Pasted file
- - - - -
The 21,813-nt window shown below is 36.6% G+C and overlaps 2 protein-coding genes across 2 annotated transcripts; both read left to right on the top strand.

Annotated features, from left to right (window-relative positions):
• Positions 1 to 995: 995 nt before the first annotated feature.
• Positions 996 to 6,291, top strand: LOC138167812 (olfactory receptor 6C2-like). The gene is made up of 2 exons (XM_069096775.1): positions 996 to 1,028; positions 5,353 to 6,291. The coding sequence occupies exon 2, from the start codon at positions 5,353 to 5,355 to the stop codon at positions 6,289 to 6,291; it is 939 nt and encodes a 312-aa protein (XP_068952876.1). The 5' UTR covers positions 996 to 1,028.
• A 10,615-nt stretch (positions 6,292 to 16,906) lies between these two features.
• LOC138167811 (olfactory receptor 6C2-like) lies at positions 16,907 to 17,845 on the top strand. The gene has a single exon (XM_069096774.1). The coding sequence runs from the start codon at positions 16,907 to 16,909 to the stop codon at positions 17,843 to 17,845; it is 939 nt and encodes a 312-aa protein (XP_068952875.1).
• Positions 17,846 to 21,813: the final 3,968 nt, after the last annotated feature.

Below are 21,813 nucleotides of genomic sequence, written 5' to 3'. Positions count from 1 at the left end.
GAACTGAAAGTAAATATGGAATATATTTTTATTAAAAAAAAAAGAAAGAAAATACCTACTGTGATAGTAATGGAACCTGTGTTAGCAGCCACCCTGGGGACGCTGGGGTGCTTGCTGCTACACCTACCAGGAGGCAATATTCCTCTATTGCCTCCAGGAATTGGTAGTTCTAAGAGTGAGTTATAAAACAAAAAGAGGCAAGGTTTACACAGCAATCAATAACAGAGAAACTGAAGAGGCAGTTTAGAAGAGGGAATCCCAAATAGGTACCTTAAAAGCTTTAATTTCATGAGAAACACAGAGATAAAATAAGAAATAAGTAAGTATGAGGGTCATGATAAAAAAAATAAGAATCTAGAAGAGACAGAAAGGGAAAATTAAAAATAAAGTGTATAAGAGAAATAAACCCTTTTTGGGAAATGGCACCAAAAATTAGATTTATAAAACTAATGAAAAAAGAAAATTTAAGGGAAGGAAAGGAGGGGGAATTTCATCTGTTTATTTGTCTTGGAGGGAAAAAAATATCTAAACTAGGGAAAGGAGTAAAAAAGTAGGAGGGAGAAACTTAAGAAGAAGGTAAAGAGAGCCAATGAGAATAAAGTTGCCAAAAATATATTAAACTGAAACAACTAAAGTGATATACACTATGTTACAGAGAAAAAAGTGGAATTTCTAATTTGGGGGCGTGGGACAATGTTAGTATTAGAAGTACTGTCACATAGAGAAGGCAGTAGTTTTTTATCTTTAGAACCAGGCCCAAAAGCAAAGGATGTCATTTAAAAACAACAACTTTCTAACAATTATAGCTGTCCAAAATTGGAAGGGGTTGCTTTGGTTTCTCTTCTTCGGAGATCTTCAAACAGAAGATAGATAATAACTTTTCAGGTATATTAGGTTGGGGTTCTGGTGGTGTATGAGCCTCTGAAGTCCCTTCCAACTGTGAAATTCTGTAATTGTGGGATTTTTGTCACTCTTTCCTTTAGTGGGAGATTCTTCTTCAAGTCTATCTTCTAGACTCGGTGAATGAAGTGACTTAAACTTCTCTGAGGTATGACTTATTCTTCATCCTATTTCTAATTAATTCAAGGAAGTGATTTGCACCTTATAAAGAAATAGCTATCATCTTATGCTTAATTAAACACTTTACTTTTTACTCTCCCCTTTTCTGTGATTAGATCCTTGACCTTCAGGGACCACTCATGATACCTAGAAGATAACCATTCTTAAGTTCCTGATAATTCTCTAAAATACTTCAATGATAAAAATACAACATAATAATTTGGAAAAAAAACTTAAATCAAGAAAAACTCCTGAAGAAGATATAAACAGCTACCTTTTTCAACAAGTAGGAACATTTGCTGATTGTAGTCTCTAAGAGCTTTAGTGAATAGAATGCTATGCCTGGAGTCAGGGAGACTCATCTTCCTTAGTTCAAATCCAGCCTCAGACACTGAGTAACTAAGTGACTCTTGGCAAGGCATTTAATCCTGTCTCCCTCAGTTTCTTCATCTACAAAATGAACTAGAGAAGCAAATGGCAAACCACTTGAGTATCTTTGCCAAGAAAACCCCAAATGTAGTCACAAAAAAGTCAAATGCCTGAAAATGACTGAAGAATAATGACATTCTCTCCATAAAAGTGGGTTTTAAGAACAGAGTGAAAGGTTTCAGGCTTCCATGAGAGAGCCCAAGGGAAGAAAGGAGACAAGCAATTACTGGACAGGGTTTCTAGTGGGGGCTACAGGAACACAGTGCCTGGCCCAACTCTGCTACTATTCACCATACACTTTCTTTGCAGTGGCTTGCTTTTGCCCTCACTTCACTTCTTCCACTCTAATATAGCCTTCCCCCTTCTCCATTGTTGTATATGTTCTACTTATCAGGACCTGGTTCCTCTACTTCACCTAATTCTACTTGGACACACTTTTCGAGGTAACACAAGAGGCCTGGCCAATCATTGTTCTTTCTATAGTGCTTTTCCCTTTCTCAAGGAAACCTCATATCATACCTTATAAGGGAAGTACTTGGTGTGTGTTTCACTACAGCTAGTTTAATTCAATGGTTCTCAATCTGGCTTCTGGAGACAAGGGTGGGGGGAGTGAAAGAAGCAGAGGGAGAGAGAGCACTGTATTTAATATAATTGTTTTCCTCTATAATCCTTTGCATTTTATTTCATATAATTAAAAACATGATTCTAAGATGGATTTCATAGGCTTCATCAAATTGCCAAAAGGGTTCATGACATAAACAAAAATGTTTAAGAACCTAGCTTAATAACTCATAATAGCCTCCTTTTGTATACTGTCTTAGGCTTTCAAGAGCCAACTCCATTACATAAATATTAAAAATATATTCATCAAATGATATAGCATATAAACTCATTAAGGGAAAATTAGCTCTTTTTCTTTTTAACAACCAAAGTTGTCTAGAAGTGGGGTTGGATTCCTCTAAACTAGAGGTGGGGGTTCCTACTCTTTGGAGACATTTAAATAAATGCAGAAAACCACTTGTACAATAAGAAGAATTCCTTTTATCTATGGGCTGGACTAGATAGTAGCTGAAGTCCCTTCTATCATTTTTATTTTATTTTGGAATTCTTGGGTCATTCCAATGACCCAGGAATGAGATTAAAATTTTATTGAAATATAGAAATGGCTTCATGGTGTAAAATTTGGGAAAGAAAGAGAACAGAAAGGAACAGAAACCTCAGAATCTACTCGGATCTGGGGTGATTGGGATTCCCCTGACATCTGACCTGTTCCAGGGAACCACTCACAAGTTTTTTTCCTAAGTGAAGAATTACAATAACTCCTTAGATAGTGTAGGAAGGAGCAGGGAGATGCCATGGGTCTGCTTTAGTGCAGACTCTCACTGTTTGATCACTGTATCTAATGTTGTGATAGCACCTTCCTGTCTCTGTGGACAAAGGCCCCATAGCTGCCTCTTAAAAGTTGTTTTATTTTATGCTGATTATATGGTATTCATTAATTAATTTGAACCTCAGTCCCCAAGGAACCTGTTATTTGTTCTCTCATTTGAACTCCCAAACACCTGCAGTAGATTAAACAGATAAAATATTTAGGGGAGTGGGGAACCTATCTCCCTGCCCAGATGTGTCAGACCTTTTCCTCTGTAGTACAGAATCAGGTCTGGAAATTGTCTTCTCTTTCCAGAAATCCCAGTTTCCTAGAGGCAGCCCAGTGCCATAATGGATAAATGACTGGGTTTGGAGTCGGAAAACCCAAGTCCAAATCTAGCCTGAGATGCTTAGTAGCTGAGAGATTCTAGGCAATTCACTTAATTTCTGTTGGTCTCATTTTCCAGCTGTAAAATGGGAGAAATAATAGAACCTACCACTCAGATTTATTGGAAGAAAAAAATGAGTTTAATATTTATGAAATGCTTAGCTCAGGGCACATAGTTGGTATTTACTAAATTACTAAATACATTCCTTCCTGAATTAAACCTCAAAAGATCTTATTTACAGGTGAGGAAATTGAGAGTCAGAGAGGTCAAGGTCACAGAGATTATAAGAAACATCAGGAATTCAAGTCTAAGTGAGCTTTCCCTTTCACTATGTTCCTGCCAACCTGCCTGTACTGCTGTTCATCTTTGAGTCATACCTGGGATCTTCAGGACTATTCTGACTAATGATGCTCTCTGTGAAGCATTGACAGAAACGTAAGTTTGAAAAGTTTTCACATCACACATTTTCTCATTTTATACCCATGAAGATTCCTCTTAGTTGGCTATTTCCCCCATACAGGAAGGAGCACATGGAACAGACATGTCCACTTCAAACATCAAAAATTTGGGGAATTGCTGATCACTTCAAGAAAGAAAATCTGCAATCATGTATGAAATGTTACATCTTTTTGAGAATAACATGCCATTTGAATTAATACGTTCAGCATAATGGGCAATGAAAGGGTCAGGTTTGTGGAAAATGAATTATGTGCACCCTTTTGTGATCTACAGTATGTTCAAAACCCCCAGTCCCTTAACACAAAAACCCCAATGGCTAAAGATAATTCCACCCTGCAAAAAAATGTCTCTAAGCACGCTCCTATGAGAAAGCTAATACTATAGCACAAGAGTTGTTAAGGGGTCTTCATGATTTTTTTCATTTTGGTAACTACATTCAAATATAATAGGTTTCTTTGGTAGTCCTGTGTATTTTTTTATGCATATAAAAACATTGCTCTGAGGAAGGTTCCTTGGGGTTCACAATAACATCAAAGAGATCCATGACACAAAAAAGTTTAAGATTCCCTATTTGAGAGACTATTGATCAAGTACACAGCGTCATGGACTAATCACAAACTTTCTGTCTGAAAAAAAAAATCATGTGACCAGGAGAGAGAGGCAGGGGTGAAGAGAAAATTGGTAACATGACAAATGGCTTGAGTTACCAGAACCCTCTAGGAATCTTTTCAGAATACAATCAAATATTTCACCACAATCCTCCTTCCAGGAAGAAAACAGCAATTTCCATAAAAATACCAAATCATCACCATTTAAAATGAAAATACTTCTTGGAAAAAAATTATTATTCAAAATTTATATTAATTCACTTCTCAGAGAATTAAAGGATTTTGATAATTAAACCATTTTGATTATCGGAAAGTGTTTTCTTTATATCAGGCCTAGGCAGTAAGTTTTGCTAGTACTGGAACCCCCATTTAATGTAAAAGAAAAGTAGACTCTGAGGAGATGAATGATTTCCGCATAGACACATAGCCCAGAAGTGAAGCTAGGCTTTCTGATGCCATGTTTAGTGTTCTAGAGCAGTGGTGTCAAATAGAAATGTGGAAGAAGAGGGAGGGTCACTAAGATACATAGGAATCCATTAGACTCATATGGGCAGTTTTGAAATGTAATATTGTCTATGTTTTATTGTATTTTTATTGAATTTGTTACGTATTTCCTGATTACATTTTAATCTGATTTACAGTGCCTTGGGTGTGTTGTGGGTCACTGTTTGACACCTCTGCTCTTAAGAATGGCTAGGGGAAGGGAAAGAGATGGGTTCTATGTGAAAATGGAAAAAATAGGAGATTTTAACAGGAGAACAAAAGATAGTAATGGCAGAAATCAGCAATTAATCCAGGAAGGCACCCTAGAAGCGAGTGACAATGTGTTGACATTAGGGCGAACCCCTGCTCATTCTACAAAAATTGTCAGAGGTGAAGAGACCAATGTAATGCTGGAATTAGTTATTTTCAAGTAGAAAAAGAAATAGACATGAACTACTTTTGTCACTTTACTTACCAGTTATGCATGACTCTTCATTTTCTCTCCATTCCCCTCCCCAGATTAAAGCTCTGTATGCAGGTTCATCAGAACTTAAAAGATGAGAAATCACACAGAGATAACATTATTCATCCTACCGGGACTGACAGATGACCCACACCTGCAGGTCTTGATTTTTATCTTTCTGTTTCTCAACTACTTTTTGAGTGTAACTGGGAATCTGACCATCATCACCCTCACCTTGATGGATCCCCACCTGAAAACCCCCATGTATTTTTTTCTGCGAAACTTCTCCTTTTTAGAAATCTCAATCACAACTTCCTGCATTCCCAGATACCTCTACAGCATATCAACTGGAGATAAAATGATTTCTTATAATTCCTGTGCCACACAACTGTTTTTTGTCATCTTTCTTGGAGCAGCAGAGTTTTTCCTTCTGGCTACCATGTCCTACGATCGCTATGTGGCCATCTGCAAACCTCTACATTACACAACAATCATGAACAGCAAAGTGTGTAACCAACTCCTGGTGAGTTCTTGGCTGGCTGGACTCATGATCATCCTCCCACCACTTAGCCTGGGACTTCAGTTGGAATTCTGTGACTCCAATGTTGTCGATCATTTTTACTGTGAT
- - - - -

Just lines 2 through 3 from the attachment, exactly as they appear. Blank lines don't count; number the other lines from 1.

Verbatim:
Annotated features, from left to right (window-relative positions):
• Positions 1 to 995: 995 nt before the first annotated feature.